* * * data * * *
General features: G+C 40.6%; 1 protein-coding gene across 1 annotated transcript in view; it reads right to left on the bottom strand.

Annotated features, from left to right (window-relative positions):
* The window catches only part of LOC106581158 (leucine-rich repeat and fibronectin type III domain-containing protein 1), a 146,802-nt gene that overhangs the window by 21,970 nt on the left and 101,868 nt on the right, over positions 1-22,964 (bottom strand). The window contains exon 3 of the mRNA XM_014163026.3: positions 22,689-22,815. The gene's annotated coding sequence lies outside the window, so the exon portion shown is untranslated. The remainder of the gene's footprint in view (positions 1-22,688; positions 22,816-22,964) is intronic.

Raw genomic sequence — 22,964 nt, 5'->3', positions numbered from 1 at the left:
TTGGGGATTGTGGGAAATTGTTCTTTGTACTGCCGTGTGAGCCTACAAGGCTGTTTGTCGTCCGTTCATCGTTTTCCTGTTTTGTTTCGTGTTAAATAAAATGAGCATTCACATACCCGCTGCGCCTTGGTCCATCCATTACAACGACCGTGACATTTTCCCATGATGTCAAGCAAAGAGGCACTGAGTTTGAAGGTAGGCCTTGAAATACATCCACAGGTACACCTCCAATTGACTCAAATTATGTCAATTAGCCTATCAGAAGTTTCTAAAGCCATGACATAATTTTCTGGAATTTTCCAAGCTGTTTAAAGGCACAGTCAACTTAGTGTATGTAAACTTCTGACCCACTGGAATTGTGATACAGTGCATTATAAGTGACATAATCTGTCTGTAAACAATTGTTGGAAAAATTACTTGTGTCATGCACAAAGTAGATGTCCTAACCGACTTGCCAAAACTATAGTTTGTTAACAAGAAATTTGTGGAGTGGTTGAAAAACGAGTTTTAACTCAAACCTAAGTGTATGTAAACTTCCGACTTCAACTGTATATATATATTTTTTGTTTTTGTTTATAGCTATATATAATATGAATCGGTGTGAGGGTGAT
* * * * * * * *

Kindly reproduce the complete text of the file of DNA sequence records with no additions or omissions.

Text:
General features: G+C 40.6%; 1 protein-coding gene across 1 annotated transcript in view; it reads right to left on the bottom strand.

Annotated features, from left to right (window-relative positions):
* The window catches only part of LOC106581158 (leucine-rich repeat and fibronectin type III domain-containing protein 1), a 146,802-nt gene that overhangs the window by 21,970 nt on the left and 101,868 nt on the right, over positions 1-22,964 (bottom strand). The window contains exon 3 of the mRNA XM_014163026.3: positions 22,689-22,815. The gene's annotated coding sequence lies outside the window, so the exon portion shown is untranslated. The remainder of the gene's footprint in view (positions 1-22,688; positions 22,816-22,964) is intronic.

Raw genomic sequence — 22,964 nt, 5'->3', positions numbered from 1 at the left:
TTGGGGATTGTGGGAAATTGTTCTTTGTACTGCCGTGTGAGCCTACAAGGCTGTTTGTCGTCCGTTCATCGTTTTCCTGTTTTGTTTCGTGTTAAATAAAATGAGCATTCACATACCCGCTGCGCCTTGGTCCATCCATTACAACGACCGTGACATTTTCCCATGATGTCAAGCAAAGAGGCACTGAGTTTGAAGGTAGGCCTTGAAATACATCCACAGGTACACCTCCAATTGACTCAAATTATGTCAATTAGCCTATCAGAAGTTTCTAAAGCCATGACATAATTTTCTGGAATTTTCCAAGCTGTTTAAAGGCACAGTCAACTTAGTGTATGTAAACTTCTGACCCACTGGAATTGTGATACAGTGCATTATAAGTGACATAATCTGTCTGTAAACAATTGTTGGAAAAATTACTTGTGTCATGCACAAAGTAGATGTCCTAACCGACTTGCCAAAACTATAGTTTGTTAACAAGAAATTTGTGGAGTGGTTGAAAAACGAGTTTTAACTCAAACCTAAGTGTATGTAAACTTCCGACTTCAACTGTATATATATATTTTTTGTTTTTGTTTATAGCTATATATAATATGAATCGGTGTGAGGGTGAT